editione1.0.8Updated August 24, 2022
You’re reading an excerpt of The Holloway Guide to Technical Recruiting and Hiring, a book by Osman (Ozzie) Osman and over 45 other contributors. It is the most authoritative resource on growing software engineering teams effectively, written by and for hiring managers, recruiters, interviewers, and candidates. Purchase the book to support the author and the ad-free Holloway reading experience. You get instant digital access, over 800 links and references, commentary and future updates, and a high-quality PDF download.
It isn’t easy to build pay systems that inspire, guide, and energize people without at the same time damaging your organization and people… Don’t try to solve every problem with financial incentives.Jeffrey Pfeffer and Robert Sutton, co-authors and professors, Stanford*
Definition Compensation is any remuneration to a person—including employees, contractors, advisors, founders, and board members—for services performed or rendered to a company. Compensation may be in any combination of cash (salary and any bonuses); equity in the company; and non-cash pay, such as health insurance or other benefits, family-related protections, perks, and retirement plans.
Some companies underestimate the importance of compensation, perhaps by not understanding a candidate’s financial needs or by overlooking what compensation can signal. Compensation can be intertwined with other things candidates care about. For instance, a candidate might implicitly correlate the impact of their role with their level of compensation and thus interpret compensation as a signal for whether their company cares about them and the work they do. Candidates might consider an increase in compensation as a signifier of progression in their career. They may derive their self-esteem from that number, or compare it against what’s earned by peers, friends, or family. Or, they might use compensation as a proxy to judge how “elite” a team is. These correlations may not always be valid—a company with high salaries may be packed with all-stars, or it could just be overpaying to compensate for something else, like poor work-life balance or a toxic culture.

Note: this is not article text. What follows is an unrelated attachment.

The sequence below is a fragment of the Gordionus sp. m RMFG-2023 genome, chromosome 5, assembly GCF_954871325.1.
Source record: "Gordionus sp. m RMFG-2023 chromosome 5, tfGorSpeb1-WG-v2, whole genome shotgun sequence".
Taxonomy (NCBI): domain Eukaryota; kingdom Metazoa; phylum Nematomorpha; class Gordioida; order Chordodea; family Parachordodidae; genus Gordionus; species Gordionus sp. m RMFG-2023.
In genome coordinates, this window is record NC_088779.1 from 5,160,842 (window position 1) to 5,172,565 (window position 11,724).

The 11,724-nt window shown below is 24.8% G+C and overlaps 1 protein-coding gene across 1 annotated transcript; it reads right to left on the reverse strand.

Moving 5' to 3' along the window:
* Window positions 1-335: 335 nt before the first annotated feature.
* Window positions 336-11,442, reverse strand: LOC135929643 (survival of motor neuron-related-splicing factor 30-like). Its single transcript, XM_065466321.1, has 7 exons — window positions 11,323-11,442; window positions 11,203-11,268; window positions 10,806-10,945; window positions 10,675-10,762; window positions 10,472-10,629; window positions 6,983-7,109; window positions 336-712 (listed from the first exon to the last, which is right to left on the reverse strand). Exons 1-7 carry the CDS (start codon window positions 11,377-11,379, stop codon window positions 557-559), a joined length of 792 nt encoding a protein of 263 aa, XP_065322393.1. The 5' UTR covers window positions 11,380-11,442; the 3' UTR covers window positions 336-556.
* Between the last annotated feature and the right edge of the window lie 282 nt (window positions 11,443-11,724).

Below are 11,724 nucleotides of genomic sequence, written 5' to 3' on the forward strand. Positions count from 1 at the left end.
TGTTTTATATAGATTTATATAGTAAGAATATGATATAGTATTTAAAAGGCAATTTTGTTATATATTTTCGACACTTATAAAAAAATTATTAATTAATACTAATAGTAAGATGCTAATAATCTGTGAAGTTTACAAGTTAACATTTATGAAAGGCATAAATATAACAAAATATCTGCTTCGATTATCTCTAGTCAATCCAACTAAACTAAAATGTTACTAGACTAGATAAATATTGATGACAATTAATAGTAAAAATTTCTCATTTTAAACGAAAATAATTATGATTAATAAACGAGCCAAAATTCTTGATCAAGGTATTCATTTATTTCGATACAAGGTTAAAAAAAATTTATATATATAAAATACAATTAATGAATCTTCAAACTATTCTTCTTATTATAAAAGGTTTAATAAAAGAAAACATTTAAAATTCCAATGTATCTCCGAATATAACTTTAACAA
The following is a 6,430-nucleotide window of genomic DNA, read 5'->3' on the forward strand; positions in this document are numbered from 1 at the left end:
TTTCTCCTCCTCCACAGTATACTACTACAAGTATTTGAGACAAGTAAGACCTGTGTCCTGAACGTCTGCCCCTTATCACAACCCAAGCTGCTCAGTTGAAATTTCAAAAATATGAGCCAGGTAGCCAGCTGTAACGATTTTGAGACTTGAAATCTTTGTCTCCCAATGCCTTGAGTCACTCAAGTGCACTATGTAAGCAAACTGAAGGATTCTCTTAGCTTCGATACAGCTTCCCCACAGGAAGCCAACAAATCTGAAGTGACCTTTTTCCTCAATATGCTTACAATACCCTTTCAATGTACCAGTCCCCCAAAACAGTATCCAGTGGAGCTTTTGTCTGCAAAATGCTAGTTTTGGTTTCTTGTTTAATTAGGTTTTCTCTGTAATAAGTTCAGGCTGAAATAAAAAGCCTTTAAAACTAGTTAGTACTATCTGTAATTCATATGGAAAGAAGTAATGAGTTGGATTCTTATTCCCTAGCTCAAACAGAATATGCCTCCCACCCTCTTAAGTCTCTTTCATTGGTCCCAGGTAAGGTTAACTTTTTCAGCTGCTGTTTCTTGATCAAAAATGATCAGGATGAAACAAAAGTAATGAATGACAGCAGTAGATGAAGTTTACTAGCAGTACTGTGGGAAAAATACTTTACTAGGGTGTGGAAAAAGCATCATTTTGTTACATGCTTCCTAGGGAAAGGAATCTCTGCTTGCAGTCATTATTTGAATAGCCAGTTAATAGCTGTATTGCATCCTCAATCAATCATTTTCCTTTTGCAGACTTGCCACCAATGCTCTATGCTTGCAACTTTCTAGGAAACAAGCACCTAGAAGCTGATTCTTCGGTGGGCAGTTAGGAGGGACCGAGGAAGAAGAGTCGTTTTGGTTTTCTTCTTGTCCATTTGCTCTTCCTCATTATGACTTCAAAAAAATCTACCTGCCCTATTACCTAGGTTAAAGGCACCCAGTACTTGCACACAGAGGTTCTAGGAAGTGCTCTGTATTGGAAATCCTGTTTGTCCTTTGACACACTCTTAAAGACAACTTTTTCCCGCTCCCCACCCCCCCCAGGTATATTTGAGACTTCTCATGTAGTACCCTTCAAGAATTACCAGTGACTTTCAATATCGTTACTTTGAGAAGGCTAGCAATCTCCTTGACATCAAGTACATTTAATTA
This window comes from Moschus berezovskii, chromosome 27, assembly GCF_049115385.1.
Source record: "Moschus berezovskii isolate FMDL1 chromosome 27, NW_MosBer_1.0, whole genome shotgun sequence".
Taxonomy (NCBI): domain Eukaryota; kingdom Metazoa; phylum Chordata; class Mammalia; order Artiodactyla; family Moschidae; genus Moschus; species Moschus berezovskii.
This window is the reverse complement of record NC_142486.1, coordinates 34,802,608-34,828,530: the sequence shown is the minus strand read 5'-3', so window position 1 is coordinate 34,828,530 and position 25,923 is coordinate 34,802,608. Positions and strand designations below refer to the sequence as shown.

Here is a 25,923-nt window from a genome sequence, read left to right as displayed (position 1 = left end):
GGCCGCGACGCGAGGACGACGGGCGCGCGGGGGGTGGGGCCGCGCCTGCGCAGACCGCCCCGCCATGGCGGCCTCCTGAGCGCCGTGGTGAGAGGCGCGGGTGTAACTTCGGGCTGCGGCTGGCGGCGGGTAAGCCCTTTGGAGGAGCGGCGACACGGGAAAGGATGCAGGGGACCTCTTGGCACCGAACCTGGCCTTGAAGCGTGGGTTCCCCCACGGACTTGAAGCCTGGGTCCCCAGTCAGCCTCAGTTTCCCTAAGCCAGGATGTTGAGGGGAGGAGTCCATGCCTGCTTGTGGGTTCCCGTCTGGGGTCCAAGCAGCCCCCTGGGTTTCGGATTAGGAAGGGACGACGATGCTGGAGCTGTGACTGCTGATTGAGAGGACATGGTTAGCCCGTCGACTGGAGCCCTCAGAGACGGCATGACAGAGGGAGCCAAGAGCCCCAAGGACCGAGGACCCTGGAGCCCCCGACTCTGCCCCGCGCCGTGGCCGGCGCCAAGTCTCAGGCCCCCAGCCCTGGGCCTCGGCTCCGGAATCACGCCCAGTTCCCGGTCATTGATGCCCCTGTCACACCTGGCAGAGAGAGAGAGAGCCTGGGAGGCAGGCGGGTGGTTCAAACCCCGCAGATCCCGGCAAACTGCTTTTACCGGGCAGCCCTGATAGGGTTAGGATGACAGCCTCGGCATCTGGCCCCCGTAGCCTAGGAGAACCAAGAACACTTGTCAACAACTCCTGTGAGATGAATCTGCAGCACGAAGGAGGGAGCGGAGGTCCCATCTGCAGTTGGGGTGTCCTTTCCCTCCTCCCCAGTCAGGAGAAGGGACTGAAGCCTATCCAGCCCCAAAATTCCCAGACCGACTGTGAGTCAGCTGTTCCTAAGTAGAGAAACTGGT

The more you consider the candidate perspective on compensation in the early stages of your hiring process, the more capable you will be of having open and honest discussions with candidates about compensation later on. This will also give you a chance to think about how compensation fits into your company’s mission and values—and the other way around. Some companies overestimate the importance of compensation, spending too much time on equity percentages and not enough on their value proposition. These companies will likely make compensation a key discussion point when communicating with candidates, which will undermine the company’s ability to engage candidates with other potentially motivating factors, and will affect how closely they can get to candidate-company fit. Some companies will discuss compensation directly and negotiate it aggressively, while many companies—and candidates—might shy away from discussing compensation because it feels awkward and transactional.
Definition Total target compensation (TTC, total compensation, target compensation, or TC) is the value of an employee’s cash and equity compensation, assuming any relevant conditions are met. This measure typically does not include benefits, which may also be part of an employee’s compensation package.*
Depending on the company, a compensation package may be made up of some or all of the following:
Definition Base salary is a fixed amount paid to an employee at regular intervals. Although it is often expressed as an annual number, companies generally pay it out in weekly, biweekly, or monthly installments.